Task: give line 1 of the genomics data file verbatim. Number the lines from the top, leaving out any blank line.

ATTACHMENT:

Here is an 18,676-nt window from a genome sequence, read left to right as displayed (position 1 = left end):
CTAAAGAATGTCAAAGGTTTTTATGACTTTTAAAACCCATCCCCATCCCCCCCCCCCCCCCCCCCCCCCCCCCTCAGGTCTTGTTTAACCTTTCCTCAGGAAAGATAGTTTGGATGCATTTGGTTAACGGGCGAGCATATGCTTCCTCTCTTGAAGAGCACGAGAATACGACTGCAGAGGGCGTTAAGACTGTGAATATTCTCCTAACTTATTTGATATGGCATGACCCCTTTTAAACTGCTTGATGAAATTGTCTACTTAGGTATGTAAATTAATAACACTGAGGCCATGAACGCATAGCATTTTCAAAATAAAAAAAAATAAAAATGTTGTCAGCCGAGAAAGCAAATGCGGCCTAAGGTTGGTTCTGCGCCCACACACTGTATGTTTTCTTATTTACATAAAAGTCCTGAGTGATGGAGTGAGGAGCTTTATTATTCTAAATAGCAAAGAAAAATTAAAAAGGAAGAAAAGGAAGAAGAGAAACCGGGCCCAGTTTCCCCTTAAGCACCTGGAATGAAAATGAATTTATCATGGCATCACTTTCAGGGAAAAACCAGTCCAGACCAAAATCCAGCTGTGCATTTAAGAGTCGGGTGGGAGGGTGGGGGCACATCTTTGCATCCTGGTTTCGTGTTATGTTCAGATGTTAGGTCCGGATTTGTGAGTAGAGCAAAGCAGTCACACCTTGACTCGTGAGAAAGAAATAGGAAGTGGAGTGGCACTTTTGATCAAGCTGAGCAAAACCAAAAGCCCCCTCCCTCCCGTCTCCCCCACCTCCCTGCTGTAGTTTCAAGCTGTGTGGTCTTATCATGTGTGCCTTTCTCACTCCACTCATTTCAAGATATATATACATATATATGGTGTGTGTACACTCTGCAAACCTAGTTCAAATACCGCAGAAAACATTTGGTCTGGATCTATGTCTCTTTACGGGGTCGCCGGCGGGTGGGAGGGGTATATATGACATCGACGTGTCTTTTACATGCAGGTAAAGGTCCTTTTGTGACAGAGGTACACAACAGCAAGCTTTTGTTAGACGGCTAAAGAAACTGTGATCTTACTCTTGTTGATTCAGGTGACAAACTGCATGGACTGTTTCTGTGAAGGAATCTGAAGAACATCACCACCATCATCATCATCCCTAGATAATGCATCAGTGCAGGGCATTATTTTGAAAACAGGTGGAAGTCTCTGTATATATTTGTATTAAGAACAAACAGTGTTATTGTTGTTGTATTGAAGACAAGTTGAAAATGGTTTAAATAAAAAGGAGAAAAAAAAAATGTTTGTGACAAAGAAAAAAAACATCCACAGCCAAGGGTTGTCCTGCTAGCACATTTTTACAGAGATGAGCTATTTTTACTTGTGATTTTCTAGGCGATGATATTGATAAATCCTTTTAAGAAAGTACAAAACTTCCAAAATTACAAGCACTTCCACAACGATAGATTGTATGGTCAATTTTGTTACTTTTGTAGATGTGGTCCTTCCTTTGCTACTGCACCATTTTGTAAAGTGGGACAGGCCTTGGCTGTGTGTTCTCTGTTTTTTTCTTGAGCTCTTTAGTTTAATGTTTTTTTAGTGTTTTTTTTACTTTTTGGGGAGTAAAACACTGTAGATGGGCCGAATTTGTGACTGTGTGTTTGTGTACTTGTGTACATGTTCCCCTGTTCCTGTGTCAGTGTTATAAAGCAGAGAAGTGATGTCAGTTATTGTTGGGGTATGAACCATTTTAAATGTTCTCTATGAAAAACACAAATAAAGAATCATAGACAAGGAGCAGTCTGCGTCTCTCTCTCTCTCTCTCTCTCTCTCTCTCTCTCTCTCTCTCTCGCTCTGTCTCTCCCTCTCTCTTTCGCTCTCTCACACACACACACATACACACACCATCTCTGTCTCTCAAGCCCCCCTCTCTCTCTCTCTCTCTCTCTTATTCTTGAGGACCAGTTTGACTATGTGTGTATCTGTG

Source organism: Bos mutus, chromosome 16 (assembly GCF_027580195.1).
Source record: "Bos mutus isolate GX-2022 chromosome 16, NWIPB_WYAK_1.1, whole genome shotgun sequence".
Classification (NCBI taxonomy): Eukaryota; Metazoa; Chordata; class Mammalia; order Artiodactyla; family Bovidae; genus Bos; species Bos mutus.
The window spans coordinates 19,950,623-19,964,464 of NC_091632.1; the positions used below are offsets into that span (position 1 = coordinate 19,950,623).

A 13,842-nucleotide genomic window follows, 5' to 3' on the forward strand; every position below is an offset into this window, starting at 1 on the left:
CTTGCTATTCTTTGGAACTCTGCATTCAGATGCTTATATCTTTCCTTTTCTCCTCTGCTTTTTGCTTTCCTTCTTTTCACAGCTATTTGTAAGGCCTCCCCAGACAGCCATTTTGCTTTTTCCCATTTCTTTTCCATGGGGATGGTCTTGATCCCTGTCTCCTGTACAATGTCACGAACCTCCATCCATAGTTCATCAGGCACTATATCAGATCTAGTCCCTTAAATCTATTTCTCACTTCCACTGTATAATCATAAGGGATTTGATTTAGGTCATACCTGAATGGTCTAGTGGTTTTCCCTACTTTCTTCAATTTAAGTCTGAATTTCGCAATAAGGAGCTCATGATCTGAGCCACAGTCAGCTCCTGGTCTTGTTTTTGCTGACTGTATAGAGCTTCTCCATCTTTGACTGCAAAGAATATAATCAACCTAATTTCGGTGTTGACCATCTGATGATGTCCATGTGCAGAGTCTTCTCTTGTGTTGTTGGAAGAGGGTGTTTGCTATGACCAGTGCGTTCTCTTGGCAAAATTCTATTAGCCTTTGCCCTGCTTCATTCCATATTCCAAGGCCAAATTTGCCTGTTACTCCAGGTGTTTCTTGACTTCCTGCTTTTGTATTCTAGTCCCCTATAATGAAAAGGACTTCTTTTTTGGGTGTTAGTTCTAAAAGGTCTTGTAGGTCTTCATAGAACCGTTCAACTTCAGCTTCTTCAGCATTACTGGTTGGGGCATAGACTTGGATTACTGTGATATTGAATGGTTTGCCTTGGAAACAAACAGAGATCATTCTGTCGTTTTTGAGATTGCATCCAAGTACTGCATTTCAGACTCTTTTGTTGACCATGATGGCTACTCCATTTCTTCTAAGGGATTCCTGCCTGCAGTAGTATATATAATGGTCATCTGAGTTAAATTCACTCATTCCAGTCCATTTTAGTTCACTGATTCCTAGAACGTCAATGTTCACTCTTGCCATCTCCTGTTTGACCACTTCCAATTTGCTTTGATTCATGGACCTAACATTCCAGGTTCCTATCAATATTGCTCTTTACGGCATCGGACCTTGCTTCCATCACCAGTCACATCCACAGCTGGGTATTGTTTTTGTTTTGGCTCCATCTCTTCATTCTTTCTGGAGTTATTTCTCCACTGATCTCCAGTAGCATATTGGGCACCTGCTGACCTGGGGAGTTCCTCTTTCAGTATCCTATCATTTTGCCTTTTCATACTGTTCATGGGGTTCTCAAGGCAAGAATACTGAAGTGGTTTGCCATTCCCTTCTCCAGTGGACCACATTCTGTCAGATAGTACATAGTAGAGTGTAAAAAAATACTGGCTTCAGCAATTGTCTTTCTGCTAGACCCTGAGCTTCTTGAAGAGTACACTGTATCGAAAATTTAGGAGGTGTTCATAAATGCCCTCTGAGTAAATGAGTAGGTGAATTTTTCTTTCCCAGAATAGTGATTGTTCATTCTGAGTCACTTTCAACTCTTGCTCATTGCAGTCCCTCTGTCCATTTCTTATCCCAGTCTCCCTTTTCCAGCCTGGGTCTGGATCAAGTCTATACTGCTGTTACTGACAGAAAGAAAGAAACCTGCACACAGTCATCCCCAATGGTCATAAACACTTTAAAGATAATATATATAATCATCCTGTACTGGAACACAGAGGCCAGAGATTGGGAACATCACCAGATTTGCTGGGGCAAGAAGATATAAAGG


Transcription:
Here is an 18,676-nt window from a genome sequence, read left to right as displayed (position 1 = left end):